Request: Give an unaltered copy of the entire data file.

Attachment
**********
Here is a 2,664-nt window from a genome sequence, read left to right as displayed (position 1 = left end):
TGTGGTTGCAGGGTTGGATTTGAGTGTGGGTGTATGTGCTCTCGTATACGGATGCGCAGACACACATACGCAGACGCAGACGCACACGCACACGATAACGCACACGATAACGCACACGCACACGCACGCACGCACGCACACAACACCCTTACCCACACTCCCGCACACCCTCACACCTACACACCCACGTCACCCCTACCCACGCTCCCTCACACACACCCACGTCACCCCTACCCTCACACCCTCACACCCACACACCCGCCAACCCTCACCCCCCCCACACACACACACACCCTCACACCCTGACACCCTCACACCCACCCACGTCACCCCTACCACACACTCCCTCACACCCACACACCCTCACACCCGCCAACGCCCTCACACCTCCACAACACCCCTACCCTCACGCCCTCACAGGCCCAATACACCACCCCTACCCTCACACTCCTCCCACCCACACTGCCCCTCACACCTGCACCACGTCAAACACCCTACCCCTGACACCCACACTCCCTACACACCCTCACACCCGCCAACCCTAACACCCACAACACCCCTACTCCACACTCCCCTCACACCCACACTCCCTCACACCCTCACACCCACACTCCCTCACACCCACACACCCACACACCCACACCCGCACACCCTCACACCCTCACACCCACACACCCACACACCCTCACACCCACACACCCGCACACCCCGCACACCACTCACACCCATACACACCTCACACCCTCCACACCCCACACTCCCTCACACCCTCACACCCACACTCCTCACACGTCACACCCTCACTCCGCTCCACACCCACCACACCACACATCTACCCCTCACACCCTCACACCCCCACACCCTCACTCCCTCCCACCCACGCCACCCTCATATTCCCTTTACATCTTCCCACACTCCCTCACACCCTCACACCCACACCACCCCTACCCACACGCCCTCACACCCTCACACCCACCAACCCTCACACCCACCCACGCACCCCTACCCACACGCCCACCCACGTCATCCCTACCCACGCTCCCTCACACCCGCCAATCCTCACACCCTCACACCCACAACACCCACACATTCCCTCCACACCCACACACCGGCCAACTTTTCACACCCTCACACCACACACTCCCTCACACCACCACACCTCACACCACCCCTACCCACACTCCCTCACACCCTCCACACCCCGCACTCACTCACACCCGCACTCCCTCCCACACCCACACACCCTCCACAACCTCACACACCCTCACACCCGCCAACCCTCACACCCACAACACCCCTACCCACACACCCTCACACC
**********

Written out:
Here is a 2,664-nt window from a genome sequence, read left to right as displayed (position 1 = left end):
TGTGGTTGCAGGGTTGGATTTGAGTGTGGGTGTATGTGCTCTCGTATACGGATGCGCAGACACACATACGCAGACGCAGACGCACACGCACACGATAACGCACACGATAACGCACACGCACACGCACGCACGCACGCACACAACACCCTTACCCACACTCCCGCACACCCTCACACCTACACACCCACGTCACCCCTACCCACGCTCCCTCACACACACCCACGTCACCCCTACCCTCACACCCTCACACCCACACACCCGCCAACCCTCACCCCCCCCACACACACACACACCCTCACACCCTGACACCCTCACACCCACCCACGTCACCCCTACCACACACTCCCTCACACCCACACACCCTCACACCCGCCAACGCCCTCACACCTCCACAACACCCCTACCCTCACGCCCTCACAGGCCCAATACACCACCCCTACCCTCACACTCCTCCCACCCACACTGCCCCTCACACCTGCACCACGTCAAACACCCTACCCCTGACACCCACACTCCCTACACACCCTCACACCCGCCAACCCTAACACCCACAACACCCCTACTCCACACTCCCCTCACACCCACACTCCCTCACACCCTCACACCCACACTCCCTCACACCCACACACCCACACACCCACACCCGCACACCCTCACACCCTCACACCCACACACCCACACACCCTCACACCCACACACCCGCACACCCCGCACACCACTCACACCCATACACACCTCACACCCTCCACACCCCACACTCCCTCACACCCTCACACCCACACTCCTCACACGTCACACCCTCACTCCGCTCCACACCCACCACACCACACATCTACCCCTCACACCCTCACACCCCCACACCCTCACTCCCTCCCACCCACGCCACCCTCATATTCCCTTTACATCTTCCCACACTCCCTCACACCCTCACACCCACACCACCCCTACCCACACGCCCTCACACCCTCACACCCACCAACCCTCACACCCACCCACGCACCCCTACCCACACGCCCACCCACGTCATCCCTACCCACGCTCCCTCACACCCGCCAATCCTCACACCCTCACACCCACAACACCCACACATTCCCTCCACACCCACACACCGGCCAACTTTTCACACCCTCACACCACACACTCCCTCACACCACCACACCTCACACCACCCCTACCCACACTCCCTCACACCCTCCACACCCCGCACTCACTCACACCCGCACTCCCTCCCACACCCACACACCCTCCACAACCTCACACACCCTCACACCCGCCAACCCTCACACCCACAACACCCCTACCCACACACCCTCACACC